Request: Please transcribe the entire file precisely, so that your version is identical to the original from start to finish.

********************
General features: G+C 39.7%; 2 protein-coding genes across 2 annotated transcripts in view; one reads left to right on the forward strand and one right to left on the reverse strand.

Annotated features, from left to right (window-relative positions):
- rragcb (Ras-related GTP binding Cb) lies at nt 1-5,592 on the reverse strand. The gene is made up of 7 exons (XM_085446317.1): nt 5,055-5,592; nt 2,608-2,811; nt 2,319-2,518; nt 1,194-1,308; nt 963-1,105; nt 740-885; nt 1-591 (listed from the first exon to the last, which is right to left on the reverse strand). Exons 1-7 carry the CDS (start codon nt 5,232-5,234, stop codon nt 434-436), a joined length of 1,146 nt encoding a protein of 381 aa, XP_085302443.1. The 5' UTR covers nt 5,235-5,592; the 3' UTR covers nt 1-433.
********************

General features: G+C 39.7%; 2 protein-coding genes across 2 annotated transcripts in view; one reads left to right on the forward strand and one right to left on the reverse strand.

Annotated features, from left to right (window-relative positions):
- rragcb (Ras-related GTP binding Cb) lies at nt 1-5,592 on the reverse strand. The gene is made up of 7 exons (XM_085446317.1): nt 5,055-5,592; nt 2,608-2,811; nt 2,319-2,518; nt 1,194-1,308; nt 963-1,105; nt 740-885; nt 1-591 (listed from the first exon to the last, which is right to left on the reverse strand). Exons 1-7 carry the CDS (start codon nt 5,232-5,234, stop codon nt 434-436), a joined length of 1,146 nt encoding a protein of 381 aa, XP_085302443.1. The 5' UTR covers nt 5,235-5,592; the 3' UTR covers nt 1-433.